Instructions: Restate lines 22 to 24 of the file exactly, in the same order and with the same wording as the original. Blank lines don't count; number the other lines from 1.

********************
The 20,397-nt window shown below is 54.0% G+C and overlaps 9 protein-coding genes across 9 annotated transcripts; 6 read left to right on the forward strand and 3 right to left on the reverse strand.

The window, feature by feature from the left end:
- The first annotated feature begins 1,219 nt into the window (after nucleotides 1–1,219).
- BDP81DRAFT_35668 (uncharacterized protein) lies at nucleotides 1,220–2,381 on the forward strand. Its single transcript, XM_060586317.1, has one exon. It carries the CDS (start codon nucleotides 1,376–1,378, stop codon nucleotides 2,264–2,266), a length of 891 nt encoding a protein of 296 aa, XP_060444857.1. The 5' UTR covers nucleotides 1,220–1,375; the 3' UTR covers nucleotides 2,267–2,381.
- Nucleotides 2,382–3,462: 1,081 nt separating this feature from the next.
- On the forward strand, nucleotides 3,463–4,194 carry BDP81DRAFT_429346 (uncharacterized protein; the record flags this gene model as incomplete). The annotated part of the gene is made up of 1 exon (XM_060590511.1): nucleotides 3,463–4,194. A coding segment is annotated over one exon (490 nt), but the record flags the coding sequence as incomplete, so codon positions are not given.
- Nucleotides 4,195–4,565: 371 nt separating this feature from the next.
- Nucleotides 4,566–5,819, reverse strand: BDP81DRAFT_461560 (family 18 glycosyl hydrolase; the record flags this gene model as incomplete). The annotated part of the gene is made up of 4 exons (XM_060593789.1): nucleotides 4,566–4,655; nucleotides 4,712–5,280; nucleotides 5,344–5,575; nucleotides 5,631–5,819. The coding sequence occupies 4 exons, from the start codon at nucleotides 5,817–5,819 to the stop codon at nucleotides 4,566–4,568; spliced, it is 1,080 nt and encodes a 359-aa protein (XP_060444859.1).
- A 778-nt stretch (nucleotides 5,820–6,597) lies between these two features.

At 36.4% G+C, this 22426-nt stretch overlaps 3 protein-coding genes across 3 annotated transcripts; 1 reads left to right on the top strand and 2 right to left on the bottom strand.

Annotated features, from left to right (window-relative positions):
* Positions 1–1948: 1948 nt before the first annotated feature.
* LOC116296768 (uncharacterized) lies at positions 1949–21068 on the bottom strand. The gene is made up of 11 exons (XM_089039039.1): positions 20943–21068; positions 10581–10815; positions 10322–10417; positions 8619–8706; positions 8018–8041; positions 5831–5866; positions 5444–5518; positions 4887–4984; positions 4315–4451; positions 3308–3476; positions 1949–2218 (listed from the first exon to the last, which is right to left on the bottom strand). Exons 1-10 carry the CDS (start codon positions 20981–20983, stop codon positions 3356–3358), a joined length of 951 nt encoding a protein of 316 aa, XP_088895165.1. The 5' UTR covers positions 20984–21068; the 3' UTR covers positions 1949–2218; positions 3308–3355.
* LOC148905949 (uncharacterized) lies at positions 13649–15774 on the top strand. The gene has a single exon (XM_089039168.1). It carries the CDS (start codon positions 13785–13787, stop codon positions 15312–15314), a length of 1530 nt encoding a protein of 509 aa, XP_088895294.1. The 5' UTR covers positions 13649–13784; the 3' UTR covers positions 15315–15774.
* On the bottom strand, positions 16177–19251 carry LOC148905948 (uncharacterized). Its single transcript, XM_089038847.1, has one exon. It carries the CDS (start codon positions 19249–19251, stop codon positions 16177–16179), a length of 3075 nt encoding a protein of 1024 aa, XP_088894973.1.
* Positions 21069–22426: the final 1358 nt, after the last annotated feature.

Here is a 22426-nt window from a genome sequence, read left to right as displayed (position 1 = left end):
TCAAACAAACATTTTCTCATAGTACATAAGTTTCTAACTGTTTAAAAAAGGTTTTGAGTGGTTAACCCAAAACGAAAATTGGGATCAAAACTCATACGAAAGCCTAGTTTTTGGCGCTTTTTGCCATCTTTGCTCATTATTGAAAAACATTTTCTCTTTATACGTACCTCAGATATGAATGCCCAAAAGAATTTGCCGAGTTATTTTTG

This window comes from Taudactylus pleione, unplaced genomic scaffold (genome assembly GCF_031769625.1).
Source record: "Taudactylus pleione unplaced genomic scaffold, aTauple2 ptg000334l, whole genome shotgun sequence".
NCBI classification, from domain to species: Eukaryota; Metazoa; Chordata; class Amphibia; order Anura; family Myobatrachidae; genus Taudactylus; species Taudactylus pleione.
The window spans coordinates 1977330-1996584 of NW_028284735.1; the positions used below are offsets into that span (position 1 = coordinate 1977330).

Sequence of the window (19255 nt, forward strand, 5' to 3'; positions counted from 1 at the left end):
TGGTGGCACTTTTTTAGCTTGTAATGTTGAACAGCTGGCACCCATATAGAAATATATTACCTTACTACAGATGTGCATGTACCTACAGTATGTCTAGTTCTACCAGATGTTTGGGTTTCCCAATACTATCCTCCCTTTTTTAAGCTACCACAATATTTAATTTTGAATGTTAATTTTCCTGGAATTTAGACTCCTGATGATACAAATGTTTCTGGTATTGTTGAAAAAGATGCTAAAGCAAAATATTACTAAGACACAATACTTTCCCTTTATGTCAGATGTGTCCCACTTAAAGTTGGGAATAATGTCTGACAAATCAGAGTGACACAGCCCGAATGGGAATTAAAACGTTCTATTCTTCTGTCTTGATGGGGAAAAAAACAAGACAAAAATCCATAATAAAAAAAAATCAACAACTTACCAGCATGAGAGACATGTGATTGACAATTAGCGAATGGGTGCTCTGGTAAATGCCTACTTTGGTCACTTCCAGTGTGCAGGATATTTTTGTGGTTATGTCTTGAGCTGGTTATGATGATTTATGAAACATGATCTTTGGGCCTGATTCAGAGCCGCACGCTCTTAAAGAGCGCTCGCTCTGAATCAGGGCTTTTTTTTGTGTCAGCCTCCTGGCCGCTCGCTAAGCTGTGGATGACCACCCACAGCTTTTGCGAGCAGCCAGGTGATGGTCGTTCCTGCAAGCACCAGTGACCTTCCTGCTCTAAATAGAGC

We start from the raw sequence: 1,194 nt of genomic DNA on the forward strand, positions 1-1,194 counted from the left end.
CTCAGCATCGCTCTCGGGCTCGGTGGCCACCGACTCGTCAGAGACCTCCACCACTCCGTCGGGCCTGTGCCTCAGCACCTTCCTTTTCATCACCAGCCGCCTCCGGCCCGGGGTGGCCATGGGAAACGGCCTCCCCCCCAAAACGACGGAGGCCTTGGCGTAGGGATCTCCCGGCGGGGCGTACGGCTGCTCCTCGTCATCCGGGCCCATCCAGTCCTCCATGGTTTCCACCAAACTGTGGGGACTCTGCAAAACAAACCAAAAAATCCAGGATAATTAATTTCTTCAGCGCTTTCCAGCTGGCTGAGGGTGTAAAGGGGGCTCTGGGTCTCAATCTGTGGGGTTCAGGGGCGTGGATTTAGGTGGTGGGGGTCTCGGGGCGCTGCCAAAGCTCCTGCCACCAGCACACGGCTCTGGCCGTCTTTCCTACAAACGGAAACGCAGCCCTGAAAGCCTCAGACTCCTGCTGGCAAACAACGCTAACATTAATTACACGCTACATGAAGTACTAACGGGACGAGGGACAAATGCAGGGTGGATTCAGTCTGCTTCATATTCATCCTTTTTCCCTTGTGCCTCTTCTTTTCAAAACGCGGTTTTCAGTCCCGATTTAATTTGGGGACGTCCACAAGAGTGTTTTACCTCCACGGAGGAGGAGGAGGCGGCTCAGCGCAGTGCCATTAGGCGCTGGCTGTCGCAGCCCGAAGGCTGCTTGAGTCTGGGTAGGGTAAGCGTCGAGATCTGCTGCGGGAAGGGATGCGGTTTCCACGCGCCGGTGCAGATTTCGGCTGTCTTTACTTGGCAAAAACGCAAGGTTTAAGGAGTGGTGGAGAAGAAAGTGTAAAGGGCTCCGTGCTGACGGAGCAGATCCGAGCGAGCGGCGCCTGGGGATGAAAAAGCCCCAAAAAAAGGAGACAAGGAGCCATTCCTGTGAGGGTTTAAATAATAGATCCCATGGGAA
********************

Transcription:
The window spans coordinates 1977330-1996584 of NW_028284735.1; the positions used below are offsets into that span (position 1 = coordinate 1977330).

Sequence of the window (19255 nt, forward strand, 5' to 3'; positions counted from 1 at the left end):
TGGTGGCACTTTTTTAGCTTGTAATGTTGAACAGCTGGCACCCATATAGAAATATATTACCTTACTACAGATGTGCATGTACCTACAGTATGTCTAGTTCTACCAGATGTTTGGGTTTCCCAATACTATCCTCCCTTTTTTAAGCTACCACAATATTTAATTTTGAATGTTAATTTTCCTGGAATTTAGACTCCTGATGATACAAATGTTTCTGGTATTGTTGAAAAAGATGCTAAAGCAAAATATTACTAAGACACAATACTTTCCCTTTATGTCAGATGTGTCCCACTTAAAGTTGGGAATAATGTCTGACAAATCAGAGTGACACAGCCCGAATGGGAATTAAAACGTTCTATTCTTCTGTCTTGATGGGGAAAAAAACAAGACAAAAATCCATAATAAAAAAAAATCAACAACTTACCAGCATGAGAGACATGTGATTGACAATTAGCGAATGGGTGCTCTGGTAAATGCCTACTTTGGTCACTTCCAGTGTGCAGGATATTTTTGTGGTTATGTCTTGAGCTGGTTATGATGATTTATGAAACATGATCTTTGGGCCTGATTCAGAGCCGCACGCTCTTAAAGAGCGCTCGCTCTGAATCAGGGCTTTTTTTTGTGTCAGCCTCCTGGCCGCTCGCTAAGCTGTGGATGACCACCCACAGCTTTTGCGAGCAGCCAGGTGATGGTCGTTCCTGCAAGCACCAGTGACCTTCCTGCTCTAAATAGAGC